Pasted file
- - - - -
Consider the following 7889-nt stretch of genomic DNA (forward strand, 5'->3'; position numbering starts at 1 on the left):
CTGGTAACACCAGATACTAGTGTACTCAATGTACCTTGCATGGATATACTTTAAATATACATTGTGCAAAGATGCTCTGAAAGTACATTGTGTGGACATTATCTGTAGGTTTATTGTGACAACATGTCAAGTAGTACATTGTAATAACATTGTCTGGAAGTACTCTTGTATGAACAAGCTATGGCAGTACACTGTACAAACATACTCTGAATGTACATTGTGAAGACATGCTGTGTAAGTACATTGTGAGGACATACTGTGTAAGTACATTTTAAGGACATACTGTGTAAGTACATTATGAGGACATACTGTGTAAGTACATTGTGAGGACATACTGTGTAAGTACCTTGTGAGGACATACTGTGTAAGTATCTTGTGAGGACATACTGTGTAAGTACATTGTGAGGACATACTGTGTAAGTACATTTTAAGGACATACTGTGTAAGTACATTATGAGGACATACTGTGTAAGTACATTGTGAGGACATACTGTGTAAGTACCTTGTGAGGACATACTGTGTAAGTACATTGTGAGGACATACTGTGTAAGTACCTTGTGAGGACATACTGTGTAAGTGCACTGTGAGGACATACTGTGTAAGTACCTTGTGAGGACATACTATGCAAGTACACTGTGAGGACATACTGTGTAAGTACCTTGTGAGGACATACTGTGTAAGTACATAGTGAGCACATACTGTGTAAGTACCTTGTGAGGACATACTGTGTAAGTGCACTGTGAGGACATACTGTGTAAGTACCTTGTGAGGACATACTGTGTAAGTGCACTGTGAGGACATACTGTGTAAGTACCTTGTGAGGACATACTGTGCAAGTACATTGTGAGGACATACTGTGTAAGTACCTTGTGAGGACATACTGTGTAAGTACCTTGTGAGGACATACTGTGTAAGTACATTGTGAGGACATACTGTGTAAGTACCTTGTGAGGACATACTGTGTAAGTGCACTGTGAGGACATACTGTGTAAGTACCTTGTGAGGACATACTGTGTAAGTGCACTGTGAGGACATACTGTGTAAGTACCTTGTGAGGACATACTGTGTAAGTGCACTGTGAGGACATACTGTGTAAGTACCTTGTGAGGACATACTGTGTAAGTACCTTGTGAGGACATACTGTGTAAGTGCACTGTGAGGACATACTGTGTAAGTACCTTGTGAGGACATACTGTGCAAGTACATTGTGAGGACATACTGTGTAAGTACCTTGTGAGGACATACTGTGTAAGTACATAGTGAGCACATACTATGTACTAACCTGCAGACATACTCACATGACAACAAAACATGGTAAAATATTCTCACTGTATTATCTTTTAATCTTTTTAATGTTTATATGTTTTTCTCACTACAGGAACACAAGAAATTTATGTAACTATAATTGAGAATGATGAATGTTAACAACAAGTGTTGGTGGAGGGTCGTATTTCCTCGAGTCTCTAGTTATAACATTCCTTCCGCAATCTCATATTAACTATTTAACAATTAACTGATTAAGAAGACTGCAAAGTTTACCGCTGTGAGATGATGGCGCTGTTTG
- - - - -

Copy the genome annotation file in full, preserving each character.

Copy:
Consider the following 7889-nt stretch of genomic DNA (forward strand, 5'->3'; position numbering starts at 1 on the left):
CTGGTAACACCAGATACTAGTGTACTCAATGTACCTTGCATGGATATACTTTAAATATACATTGTGCAAAGATGCTCTGAAAGTACATTGTGTGGACATTATCTGTAGGTTTATTGTGACAACATGTCAAGTAGTACATTGTAATAACATTGTCTGGAAGTACTCTTGTATGAACAAGCTATGGCAGTACACTGTACAAACATACTCTGAATGTACATTGTGAAGACATGCTGTGTAAGTACATTGTGAGGACATACTGTGTAAGTACATTTTAAGGACATACTGTGTAAGTACATTATGAGGACATACTGTGTAAGTACATTGTGAGGACATACTGTGTAAGTACCTTGTGAGGACATACTGTGTAAGTATCTTGTGAGGACATACTGTGTAAGTACATTGTGAGGACATACTGTGTAAGTACATTTTAAGGACATACTGTGTAAGTACATTATGAGGACATACTGTGTAAGTACATTGTGAGGACATACTGTGTAAGTACCTTGTGAGGACATACTGTGTAAGTACATTGTGAGGACATACTGTGTAAGTACCTTGTGAGGACATACTGTGTAAGTGCACTGTGAGGACATACTGTGTAAGTACCTTGTGAGGACATACTATGCAAGTACACTGTGAGGACATACTGTGTAAGTACCTTGTGAGGACATACTGTGTAAGTACATAGTGAGCACATACTGTGTAAGTACCTTGTGAGGACATACTGTGTAAGTGCACTGTGAGGACATACTGTGTAAGTACCTTGTGAGGACATACTGTGTAAGTGCACTGTGAGGACATACTGTGTAAGTACCTTGTGAGGACATACTGTGCAAGTACATTGTGAGGACATACTGTGTAAGTACCTTGTGAGGACATACTGTGTAAGTACCTTGTGAGGACATACTGTGTAAGTACATTGTGAGGACATACTGTGTAAGTACCTTGTGAGGACATACTGTGTAAGTGCACTGTGAGGACATACTGTGTAAGTACCTTGTGAGGACATACTGTGTAAGTGCACTGTGAGGACATACTGTGTAAGTACCTTGTGAGGACATACTGTGTAAGTGCACTGTGAGGACATACTGTGTAAGTACCTTGTGAGGACATACTGTGTAAGTACCTTGTGAGGACATACTGTGTAAGTGCACTGTGAGGACATACTGTGTAAGTACCTTGTGAGGACATACTGTGCAAGTACATTGTGAGGACATACTGTGTAAGTACCTTGTGAGGACATACTGTGTAAGTACATAGTGAGCACATACTATGTACTAACCTGCAGACATACTCACATGACAACAAAACATGGTAAAATATTCTCACTGTATTATCTTTTAATCTTTTTAATGTTTATATGTTTTTCTCACTACAGGAACACAAGAAATTTATGTAACTATAATTGAGAATGATGAATGTTAACAACAAGTGTTGGTGGAGGGTCGTATTTCCTCGAGTCTCTAGTTATAACATTCCTTCCGCAATCTCATATTAACTATTTAACAATTAACTGATTAAGAAGACTGCAAAGTTTACCGCTGTGAGATGATGGCGCTGTTTG